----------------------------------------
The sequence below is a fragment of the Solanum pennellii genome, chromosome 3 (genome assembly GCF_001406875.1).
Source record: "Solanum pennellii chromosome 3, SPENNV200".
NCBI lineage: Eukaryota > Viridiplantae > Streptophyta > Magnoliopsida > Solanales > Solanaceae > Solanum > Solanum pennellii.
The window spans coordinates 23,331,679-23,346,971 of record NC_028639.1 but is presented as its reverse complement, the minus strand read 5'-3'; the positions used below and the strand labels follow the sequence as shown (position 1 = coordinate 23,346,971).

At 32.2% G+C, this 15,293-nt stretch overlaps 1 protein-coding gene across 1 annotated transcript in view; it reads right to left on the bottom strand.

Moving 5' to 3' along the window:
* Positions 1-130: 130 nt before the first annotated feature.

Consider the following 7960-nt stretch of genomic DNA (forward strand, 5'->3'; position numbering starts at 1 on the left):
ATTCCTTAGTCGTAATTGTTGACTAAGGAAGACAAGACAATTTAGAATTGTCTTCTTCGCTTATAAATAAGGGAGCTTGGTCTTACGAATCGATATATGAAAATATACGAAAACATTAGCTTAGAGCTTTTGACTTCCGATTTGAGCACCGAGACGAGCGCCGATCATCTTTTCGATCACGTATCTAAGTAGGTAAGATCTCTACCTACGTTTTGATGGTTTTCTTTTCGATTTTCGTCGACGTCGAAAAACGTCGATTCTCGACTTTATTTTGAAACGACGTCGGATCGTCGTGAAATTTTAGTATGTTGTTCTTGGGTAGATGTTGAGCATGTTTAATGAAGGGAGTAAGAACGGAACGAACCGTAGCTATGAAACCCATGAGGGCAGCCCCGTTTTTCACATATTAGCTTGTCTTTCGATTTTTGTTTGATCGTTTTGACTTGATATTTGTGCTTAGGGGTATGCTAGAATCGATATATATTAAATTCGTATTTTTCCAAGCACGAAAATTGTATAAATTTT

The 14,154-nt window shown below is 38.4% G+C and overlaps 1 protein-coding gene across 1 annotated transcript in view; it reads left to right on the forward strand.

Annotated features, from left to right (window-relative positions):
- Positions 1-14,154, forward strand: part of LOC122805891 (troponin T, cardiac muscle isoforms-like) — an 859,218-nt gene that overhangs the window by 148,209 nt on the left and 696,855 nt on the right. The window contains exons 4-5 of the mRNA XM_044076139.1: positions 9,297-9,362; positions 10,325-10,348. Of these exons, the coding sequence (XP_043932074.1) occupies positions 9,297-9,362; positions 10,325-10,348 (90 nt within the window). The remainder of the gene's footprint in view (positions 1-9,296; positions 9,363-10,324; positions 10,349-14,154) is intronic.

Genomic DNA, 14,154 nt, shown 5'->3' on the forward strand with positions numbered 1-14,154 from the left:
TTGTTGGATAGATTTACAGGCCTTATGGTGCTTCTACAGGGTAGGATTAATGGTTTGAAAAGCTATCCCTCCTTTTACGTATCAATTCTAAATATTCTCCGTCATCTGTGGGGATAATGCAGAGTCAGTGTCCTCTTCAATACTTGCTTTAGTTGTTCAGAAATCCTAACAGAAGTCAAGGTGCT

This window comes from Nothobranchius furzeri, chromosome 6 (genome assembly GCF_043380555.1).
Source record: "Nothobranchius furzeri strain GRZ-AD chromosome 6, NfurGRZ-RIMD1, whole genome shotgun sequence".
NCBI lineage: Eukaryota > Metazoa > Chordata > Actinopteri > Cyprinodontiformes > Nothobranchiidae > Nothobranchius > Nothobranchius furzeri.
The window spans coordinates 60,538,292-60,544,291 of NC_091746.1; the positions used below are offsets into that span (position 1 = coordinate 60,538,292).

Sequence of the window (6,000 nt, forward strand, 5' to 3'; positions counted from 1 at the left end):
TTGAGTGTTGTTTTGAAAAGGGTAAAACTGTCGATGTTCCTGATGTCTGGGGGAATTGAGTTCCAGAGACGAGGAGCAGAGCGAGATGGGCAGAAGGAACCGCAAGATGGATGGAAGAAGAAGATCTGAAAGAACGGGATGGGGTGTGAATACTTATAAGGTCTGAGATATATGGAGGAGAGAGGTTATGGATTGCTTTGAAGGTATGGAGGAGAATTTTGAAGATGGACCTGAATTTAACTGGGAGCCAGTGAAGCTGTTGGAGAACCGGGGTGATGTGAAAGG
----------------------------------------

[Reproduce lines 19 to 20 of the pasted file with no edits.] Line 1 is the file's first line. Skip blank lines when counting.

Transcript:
Sequence of the window (6,000 nt, forward strand, 5' to 3'; positions counted from 1 at the left end):
TTGAGTGTTGTTTTGAAAAGGGTAAAACTGTCGATGTTCCTGATGTCTGGGGGAATTGAGTTCCAGAGACGAGGAGCAGAGCGAGATGGGCAGAAGGAACCGCAAGATGGATGGAAGAAGAAGATCTGAAAGAACGGGATGGGGTGTGAATACTTATAAGGTCTGAGATATATGGAGGAGAGAGGTTATGGATTGCTTTGAAGGTATGGAGGAGAATTTTGAAGATGGACCTGAATTTAACTGGGAGCCAGTGAAGCTGTTGGAGAACCGGGGTGATGTGAAAGG